For women, it is still the norm for them to be coerced into giving sexual favours to the unscrupulous men who control this programme. In fact, it has reached the stage where older women who are no longer attractive to these beasts have to offer their daughters' bodies for the privilege of getting "ah ten days".

Nothing that I have written so far should be news to the average citizen who keeps abreast of what's happening around him. Which means that governments are aware of the nasty side of the URP, of its savagely exploitative nature that borders on outright criminal acts. Yet, because it has grown from being a refuge for warring steelbandsmen to a national "vote-catching" institution, no party wants to touch it. They therefore stand accused of condoning criminal activities and harsh sexploitation that are part of the programme.

In the latest URP/ETP altercation, the UNC claims that its members are being fired or debarred from employment purely on the basis of their political affiliations. The party will not say that it did the same thing to PNM supporters when it took office in 1995, or that it offered employment to PNMites who were prepared to join the UNC. And when Basdeo Panday accuses Patrick Manning of employing insurrectionists to run the programme, he and his minions conveniently forget that under their stewardship the same insurrectionists (or maybe a different faction) were in control.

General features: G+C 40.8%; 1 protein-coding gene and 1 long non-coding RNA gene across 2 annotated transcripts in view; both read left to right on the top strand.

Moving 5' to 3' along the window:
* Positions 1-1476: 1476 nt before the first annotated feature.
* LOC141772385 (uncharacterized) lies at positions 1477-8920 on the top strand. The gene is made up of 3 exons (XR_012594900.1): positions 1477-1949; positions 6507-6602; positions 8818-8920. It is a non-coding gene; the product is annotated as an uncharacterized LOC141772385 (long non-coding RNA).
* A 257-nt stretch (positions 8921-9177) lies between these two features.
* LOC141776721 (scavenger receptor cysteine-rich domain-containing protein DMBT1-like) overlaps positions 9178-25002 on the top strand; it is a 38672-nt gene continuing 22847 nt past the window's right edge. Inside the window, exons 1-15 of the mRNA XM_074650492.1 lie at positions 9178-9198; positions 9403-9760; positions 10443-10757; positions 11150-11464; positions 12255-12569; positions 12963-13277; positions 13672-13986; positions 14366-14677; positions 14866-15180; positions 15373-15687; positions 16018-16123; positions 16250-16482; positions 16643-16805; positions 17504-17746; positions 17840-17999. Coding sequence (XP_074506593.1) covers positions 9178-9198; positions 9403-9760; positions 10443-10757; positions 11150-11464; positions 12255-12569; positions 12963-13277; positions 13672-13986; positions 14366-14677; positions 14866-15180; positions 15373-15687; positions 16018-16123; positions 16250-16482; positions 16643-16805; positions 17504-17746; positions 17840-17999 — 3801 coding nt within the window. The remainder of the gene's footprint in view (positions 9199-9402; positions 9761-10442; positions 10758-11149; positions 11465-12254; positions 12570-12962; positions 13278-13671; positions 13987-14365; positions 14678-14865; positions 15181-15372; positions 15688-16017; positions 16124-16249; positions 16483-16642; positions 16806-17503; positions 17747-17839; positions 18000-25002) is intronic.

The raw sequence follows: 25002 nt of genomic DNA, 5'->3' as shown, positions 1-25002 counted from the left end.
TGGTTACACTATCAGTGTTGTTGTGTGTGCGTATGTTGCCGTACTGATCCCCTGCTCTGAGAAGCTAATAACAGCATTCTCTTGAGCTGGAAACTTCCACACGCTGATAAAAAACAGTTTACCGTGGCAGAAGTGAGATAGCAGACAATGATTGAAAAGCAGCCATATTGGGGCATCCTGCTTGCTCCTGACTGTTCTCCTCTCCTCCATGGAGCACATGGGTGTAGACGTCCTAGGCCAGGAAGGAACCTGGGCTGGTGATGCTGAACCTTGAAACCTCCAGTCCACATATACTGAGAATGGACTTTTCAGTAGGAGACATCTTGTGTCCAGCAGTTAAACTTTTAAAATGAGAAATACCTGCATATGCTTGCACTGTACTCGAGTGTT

Worse, isn't it true that among the groups with which Panday formally met after he became Prime Minister, the Muslimeen took precedence? Does he deny that when he were in opposition, post-1990, the Muslimeen was in close alliance with his party? In fact, the Muslimeen claimed credit for "bringing home" the constituencies in the East-West Corridor that made the difference for the UNC. So it was "halal" for the UNC to use the Muslimeen, but it's "haram" for the PNM to do it. Talk about lies and half-truths!

Bilaal Abdullah, the man who is said to have put the new programme together, comes across as a man with a social conscience that is usually missing among religious zealots and most politicians. But perception is more powerful than reality. And Abdullah will always be known as the leader of the Muslimeen squad that stormed the Red House and shot then prime minister ANR Robinson and AG Selwyn Richardson. Hell, as leader of the army mutiny way back in 1970, I still have to live with a notoriety that is linked to that rebellion.

If Bilaal really has the interest of the nation at heart, he would advise the Manning government to find ways of radically transforming the URP into something more meaningful, more rewarding. It would be better to give straight welfare benefits to the unemployed and poverty-stricken, rather than dehumanise them for "ah l'il ten days". In 40 years, the programme has remained unchanged, except for "ole time badjohns" giving way to a new breed of criminals, and "Jean and Dinah" making way for Nicole and Suzette.

The URP, like Caroni Limited, is stuck in a political time warp, and only radical surgery will save it. But both are so politically sensitive, they have withstood changes on the political front for decades. Ironically, these two may well destroy the very parties that depend on them for political survival.